The scandals might make you wonder whether Green really believes Christ’s teachings — teachings that Green is pushing with He Gets Us.
Women’s issues are one example. Christ welcomed women to the faith and in one case, healed a woman who had had a bleeding disorder for 12 years. I’m fairly sure that the women reading this post will understand the nature of her problem.
Her life would have been lonely because people who lived around her would have considered her unclean and would have carefully avoided any contact with her. She would been disconnected from the world had Christ not intervened.
Denying Women Birth Control
On the one hand, we have Christ healing a woman with a bleeding disorder. On the other, we have Green refusing potentially life-saving health care to his female employees.
Green adamantly opposed Obamacare’s mandate requiring employers “to provide health insurance that includes birth control and reproductive care” for women, for example.
How is that loving?
Business Insider reported that Green also filed a lawsuit against the federal government in 2012 “for the right to deny contraceptive coverage to employees,” claiming that the mandate violated the company’s religious rights.
How is that loving?
The conservative Supreme Court ruled in favor of Hobby Lobby in 2014, saying that private companies could be exempt from the law based on their religious beliefs.
How does denying contraception help anyone, particularly the working poor?
Then, several wealthy business owners sent a letter to the White House in which they called “for exemption from Obama Administration policies that prevented discrimination on the basis of sexuality.” President Obama wanted to prevent discrimination, and this group openly admitted they wanted to discriminate.
They said they wanted “autonomy in hiring and operation decisions,” Business Insider said. In other words, they wanted the legal right to discriminate against the LGBTQ community.
How is that inclusive?
Business Insider noted that David Green is “a massive donor to the National Christian Foundation, a non-profit religious organization that includes anti-LGBTQ efforts as part of its platform.”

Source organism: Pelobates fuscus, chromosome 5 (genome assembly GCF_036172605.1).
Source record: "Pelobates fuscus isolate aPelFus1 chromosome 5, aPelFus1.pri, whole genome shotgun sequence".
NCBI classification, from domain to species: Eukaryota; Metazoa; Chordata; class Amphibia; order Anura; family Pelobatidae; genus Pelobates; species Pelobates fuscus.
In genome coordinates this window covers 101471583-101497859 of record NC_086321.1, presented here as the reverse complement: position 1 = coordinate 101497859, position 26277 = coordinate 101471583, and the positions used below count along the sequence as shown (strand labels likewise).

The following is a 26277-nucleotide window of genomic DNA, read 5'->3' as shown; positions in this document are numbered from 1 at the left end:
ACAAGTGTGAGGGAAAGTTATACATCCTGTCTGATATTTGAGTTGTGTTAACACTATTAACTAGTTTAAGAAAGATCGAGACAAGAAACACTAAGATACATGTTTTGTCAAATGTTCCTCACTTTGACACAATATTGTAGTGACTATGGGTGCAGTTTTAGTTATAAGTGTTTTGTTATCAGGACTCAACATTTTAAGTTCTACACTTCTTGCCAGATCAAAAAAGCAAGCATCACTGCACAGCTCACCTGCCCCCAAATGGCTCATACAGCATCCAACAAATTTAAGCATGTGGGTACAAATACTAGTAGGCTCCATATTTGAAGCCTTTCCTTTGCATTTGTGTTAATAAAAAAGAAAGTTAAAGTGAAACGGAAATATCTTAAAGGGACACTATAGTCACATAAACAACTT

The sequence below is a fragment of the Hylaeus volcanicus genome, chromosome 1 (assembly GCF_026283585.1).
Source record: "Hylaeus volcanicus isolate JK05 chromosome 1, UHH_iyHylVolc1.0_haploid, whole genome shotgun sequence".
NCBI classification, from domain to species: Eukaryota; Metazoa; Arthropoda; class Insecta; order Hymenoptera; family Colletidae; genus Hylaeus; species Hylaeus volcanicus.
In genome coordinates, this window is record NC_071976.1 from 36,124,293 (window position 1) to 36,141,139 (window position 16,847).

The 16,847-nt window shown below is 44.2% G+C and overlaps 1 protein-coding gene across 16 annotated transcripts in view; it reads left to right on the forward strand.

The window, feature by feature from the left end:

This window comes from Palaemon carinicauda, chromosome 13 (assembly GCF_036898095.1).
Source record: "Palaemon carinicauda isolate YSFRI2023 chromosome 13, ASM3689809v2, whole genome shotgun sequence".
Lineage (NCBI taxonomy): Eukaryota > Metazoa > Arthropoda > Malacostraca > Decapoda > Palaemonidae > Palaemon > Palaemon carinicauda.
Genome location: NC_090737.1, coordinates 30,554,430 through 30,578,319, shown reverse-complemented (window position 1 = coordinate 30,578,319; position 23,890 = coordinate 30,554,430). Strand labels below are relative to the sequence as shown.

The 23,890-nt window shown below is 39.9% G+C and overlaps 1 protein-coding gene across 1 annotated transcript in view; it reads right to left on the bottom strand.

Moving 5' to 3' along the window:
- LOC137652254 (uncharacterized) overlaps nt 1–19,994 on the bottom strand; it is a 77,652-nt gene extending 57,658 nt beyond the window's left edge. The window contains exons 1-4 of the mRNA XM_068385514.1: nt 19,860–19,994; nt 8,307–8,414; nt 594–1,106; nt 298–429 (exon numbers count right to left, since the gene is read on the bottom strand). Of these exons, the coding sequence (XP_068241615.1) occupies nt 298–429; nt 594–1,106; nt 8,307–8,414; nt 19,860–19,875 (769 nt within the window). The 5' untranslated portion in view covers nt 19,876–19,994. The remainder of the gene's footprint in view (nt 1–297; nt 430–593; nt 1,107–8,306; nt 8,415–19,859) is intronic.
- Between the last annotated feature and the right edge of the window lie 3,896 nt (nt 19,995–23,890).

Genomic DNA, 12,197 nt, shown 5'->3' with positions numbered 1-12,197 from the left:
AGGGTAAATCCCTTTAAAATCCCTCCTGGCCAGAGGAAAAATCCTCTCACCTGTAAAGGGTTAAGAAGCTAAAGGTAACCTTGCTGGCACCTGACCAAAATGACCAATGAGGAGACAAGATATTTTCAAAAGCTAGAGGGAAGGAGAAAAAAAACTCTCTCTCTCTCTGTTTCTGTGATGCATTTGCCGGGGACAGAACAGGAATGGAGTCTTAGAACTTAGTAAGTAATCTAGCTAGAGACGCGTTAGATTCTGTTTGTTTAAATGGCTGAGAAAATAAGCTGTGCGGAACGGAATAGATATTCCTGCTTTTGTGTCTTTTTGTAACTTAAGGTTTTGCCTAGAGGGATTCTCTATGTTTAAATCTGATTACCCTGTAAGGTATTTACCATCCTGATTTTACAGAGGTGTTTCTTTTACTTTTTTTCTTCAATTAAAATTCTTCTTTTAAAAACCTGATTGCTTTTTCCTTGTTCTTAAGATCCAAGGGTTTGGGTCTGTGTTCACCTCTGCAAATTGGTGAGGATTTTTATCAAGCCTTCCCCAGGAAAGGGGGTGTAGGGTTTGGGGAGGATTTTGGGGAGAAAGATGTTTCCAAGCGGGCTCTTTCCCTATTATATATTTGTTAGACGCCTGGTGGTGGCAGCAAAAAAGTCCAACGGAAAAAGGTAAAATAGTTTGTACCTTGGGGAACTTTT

How is that inclusive?
You can read the Business Insider article about Green’s legal controversies here.
Can He Gets Us Get Results?
Can He Gets Us get results? I see three major problems with the campaign:
- The people providing the money do not believe in the message they are conveying to the tune of $1 billion. Perhaps I’m wrong, but I don’t think so.
- The contributors are not addressing the real problem. They are focusing on Christ when one of the real problems is the un-Christian behavior of Christians. Marketing Christ as relatable, inclusive and loving shouldn’t be difficult because he is all those things. Many Christians aren’t those things, and non-Christians can see the truth. I would steer clear of my own religion were I on the outside looking in.
- The $1 billion marketing budget could be put to better use:
- Earthquake recovery in Turkey and Syria
- Flooding in parts of Africa and Brazil
- Droughts in several African nations and in the U.S. states of Florida and Texas
- War in Ukraine and The Democratic Republic of the Congo, drug wars in Central America, civil war in Afghanistan and Syria and political unrest in Iraq (per World Population Review)
- Widespread flooding and landslides in California
- Periodic tornadoes and hurricanes in other parts of the U.S.
If the wealthy contributors believe the He Gets Us message, they should consider putting their millions into church-sponsored projects that will help people. They might also volunteer the way Jimmy Carter has volunteered for decades with Habitat for Humanity.
Get More Information
If you’re interested in reading more about the decline in Christianity in the U.S., you may want to read a Christianity Today post here.
or see a Pew Research Center post here.
Several of my fellow Patheos contributors have written informative articles about He Gets Us and the decline of Christianity, as well.
He Gets Us, But Who Will Get Him? by Esther O’Reilly. Read it here.
What’s Really Killing the Evangelical Church: The American Dream and the Sin of Ambition by Anthony Costello. Read it here.
Just Look What’s Become of Us by Shane Phipps. Read it here.
And I’ve written several posts on religion and politics, as well:
Abortion, GOP Politics & Political Expediency Read it here.
Can You Be a Devout Christian and Also a Liberal? Read it here.
Should We Have Politics in America’s Pulpits? Read it here.